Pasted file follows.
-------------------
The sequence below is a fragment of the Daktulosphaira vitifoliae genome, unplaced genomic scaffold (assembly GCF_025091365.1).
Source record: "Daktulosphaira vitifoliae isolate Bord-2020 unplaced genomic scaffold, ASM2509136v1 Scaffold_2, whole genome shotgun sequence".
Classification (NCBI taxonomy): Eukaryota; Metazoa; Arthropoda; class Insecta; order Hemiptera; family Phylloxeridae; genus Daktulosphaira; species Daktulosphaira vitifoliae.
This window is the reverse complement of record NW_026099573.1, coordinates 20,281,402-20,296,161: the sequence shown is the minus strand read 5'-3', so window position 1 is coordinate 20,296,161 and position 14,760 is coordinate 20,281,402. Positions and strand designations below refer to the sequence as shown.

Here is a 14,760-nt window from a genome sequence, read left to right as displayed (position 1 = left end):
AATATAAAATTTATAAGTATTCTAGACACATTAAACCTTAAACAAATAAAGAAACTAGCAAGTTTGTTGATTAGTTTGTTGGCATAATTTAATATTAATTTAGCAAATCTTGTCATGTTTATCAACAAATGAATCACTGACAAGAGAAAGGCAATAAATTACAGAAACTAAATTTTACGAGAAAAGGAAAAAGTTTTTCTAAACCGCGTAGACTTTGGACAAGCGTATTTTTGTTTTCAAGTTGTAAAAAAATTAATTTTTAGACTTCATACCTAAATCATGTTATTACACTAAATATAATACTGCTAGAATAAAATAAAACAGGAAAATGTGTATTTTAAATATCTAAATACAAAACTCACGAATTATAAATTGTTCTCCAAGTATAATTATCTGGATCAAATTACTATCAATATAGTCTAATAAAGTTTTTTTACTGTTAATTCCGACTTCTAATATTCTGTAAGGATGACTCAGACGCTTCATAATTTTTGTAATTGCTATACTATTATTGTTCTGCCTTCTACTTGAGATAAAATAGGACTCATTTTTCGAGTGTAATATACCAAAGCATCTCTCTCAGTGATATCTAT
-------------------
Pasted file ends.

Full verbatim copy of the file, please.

The sequence below is a fragment of the Daktulosphaira vitifoliae genome, unplaced genomic scaffold (assembly GCF_025091365.1).
Source record: "Daktulosphaira vitifoliae isolate Bord-2020 unplaced genomic scaffold, ASM2509136v1 Scaffold_2, whole genome shotgun sequence".
Classification (NCBI taxonomy): Eukaryota; Metazoa; Arthropoda; class Insecta; order Hemiptera; family Phylloxeridae; genus Daktulosphaira; species Daktulosphaira vitifoliae.
This window is the reverse complement of record NW_026099573.1, coordinates 20,281,402-20,296,161: the sequence shown is the minus strand read 5'-3', so window position 1 is coordinate 20,296,161 and position 14,760 is coordinate 20,281,402. Positions and strand designations below refer to the sequence as shown.

Here is a 14,760-nt window from a genome sequence, read left to right as displayed (position 1 = left end):
AATATAAAATTTATAAGTATTCTAGACACATTAAACCTTAAACAAATAAAGAAACTAGCAAGTTTGTTGATTAGTTTGTTGGCATAATTTAATATTAATTTAGCAAATCTTGTCATGTTTATCAACAAATGAATCACTGACAAGAGAAAGGCAATAAATTACAGAAACTAAATTTTACGAGAAAAGGAAAAAGTTTTTCTAAACCGCGTAGACTTTGGACAAGCGTATTTTTGTTTTCAAGTTGTAAAAAAATTAATTTTTAGACTTCATACCTAAATCATGTTATTACACTAAATATAATACTGCTAGAATAAAATAAAACAGGAAAATGTGTATTTTAAATATCTAAATACAAAACTCACGAATTATAAATTGTTCTCCAAGTATAATTATCTGGATCAAATTACTATCAATATAGTCTAATAAAGTTTTTTTACTGTTAATTCCGACTTCTAATATTCTGTAAGGATGACTCAGACGCTTCATAATTTTTGTAATTGCTATACTATTATTGTTCTGCCTTCTACTTGAGATAAAATAGGACTCATTTTTCGAGTGTAATATACCAAAGCATCTCTCTCAGTGATATCTAT